When you have just started a business, it’s challenging to understand whether it’s growing in a positive way or not. A lot of times, entrepreneurs get fooled by seeing their vanity metrics growing at a steady pace.
In doing so, they tend to forget that vanity metrics are only those metrics that make your business look good to others. In a true sense, these metrics don’t give you a real insight into how your business is doing. These metrics often end up masking real performance.
So tracking your vanity metrics can lead you to the delusion of high performance, which can ultimately lead you to the wrong path and cause negative consequences for your business in the long run.
That’s why it’s important to know which metrics to track to understand the true status of your business. In this post, we’ll talk about a few important growth metrics that every business should track.
So let’s get started.
1. Customer Acquisition Cost
One of the most important metrics that every business should track is its Customer Acquisition Cost(CAC). Tracking this metric is important to understand how successful your marketing efforts have been.
By understanding the Customer Acquisition Cost of your business, you can easily identify the ROI of your marketing and sales efforts. It’s a very good way of having a better understanding of how effective your marketing strategy is. If your CAC is high, you need to know that your marketing strategy needs to be upgraded.
Now the question is, how do you calculate your CAC? Doing that is super easy. All you have to do is to add up the monthly marketing expenses, including the salary of your marketing team, and then divide it by the number of new customers acquired in a given period.
For example, if you have spent $25000 in a month and you acquired 20 new customers in that month, that means your CAC is $1250
But how do you know if this CAC is good for your business? Every business has a different CAC benchmark. For example, for the travel industry, experts consider it to be $7. For technology on the other hand, it’s $395. So based on your industry, it can vary. Do some research and find out what a good CAC is for your industry.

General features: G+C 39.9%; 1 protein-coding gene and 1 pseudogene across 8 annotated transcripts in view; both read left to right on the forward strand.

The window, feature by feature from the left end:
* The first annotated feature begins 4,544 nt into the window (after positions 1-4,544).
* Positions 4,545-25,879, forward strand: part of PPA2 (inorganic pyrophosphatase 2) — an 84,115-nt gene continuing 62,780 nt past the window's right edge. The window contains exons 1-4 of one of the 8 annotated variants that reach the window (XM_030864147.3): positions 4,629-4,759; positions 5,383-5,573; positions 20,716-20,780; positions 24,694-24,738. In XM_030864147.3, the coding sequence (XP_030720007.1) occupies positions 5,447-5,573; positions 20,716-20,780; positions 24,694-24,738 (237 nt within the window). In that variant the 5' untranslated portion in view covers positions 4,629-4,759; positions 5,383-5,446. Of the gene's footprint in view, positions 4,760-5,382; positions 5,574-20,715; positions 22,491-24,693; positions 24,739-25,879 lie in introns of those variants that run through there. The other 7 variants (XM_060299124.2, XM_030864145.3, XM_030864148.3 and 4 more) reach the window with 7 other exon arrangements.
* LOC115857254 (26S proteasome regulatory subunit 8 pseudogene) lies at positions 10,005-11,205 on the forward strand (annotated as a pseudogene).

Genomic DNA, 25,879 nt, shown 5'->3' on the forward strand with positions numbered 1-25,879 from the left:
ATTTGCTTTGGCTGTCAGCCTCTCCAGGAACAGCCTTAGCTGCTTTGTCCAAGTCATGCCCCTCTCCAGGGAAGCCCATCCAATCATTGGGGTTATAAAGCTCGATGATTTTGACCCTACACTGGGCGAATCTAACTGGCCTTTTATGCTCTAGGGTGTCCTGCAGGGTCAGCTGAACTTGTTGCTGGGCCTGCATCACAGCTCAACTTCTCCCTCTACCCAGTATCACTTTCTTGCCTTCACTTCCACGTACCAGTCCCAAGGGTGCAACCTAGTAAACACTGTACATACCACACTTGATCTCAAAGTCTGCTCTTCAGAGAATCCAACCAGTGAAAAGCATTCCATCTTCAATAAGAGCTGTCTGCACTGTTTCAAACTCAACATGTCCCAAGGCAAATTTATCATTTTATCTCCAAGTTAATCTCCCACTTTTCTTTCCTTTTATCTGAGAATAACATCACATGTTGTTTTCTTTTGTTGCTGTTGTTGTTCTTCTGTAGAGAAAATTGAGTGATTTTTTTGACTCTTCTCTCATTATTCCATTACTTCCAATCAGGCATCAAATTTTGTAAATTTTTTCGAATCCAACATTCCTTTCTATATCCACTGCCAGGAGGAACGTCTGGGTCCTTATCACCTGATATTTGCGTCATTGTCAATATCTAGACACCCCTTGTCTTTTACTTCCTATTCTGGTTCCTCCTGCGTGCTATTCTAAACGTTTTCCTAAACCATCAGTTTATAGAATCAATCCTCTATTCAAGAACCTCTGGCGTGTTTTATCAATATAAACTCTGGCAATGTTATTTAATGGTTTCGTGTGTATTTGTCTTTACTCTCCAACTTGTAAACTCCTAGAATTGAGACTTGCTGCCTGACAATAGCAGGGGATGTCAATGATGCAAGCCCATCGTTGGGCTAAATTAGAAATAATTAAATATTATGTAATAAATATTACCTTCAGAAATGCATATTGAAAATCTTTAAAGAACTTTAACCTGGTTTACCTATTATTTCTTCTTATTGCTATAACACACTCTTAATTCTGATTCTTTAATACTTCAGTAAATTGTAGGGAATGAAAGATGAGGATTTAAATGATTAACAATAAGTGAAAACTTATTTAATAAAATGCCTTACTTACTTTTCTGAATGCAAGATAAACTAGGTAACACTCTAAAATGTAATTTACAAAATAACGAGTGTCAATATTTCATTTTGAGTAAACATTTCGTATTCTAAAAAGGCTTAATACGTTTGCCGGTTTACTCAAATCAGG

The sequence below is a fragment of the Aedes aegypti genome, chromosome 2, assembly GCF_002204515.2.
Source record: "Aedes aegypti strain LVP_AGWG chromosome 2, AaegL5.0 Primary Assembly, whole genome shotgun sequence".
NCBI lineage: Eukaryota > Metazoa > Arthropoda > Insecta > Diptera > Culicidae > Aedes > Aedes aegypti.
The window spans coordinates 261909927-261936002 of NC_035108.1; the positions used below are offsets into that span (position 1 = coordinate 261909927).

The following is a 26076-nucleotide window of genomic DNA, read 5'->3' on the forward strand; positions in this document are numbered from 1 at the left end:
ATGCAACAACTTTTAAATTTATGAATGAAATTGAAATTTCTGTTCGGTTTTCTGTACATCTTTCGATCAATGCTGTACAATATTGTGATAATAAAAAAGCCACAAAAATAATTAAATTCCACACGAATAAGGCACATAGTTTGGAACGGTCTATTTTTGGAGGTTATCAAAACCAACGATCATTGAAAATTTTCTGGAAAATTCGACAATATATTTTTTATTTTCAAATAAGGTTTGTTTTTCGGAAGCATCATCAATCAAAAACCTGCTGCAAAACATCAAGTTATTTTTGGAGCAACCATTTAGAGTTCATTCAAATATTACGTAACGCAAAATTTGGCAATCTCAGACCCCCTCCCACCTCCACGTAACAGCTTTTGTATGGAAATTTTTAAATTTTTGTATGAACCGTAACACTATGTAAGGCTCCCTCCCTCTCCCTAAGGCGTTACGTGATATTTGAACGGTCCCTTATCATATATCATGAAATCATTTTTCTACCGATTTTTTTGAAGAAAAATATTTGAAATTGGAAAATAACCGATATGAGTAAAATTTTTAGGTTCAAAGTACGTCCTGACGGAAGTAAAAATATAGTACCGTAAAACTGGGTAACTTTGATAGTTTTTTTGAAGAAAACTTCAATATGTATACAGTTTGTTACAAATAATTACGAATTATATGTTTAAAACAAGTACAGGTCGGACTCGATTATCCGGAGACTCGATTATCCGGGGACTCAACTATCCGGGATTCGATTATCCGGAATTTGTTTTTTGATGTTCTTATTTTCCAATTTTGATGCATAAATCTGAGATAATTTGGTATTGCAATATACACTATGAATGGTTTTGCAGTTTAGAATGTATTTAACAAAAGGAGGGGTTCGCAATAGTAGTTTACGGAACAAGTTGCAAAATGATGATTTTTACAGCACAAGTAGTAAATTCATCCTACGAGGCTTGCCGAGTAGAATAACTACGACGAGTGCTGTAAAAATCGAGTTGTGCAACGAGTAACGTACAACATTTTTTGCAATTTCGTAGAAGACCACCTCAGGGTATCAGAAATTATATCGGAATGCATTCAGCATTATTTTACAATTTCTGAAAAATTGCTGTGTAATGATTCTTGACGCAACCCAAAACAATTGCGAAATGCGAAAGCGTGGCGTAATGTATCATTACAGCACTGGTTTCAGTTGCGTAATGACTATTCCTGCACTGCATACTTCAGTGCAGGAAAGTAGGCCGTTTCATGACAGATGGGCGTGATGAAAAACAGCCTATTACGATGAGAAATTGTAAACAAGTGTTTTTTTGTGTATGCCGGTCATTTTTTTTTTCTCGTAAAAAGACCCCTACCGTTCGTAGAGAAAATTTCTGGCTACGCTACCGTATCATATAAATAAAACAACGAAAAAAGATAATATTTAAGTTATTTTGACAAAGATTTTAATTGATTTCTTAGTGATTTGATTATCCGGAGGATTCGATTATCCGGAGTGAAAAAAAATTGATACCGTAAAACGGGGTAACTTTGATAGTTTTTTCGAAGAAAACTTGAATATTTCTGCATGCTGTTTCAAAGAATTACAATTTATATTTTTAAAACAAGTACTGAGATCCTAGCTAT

2. Monthly Recurring Revenue
Another very important metric to track and consider is your monthly recurring revenue. This revenue is the total revenue generated by a business from its active subscription on a monthly basis.
Keeping track of this metric is especially important for businesses that run on a subscription model. It helps you identify the financial health of your business. So it’s important that you continue to grow this metric every month.
With this metric, you can easily predict what revenue to expect from your business at the end of a month.
If your monthly recurring revenue isn’t doing well, you need to invest in building better relationships with your clients or building trust and credibility amongst your users.
This can either be by improving your product or service quality, through improved marketing strategy, better outreach, etc.
3. Bounce Rate
In the world of digital media, almost every business has an online presence.
You, too, definitely have a business website through which you send out information about your business, attract leads, sell your products, grow your email list and do everything you need to boost your conversions.
The good news is that with Google Analytics, it has become a lot easier to monitor and track your website activities. You may have a lot of website visitors, but there’s no point in having them if you can’t retain them.
By tracking your website’s bounce rate, you can easily identify how long your visitors stay on your website. When you have a lower bounce rate, you know that your website is on the right track and is capable of retaining your visitors. But if this metric is high, you need to change your strategy immediately.
Over to You
If you really want your business to grow, you need to focus on tracking those metrics that help you get a better insight into how your business is doing. It’s a very powerful way of identifying the mistakes, loopholes, ambiguities, and inadequacies in your business and improving them to get the desired results.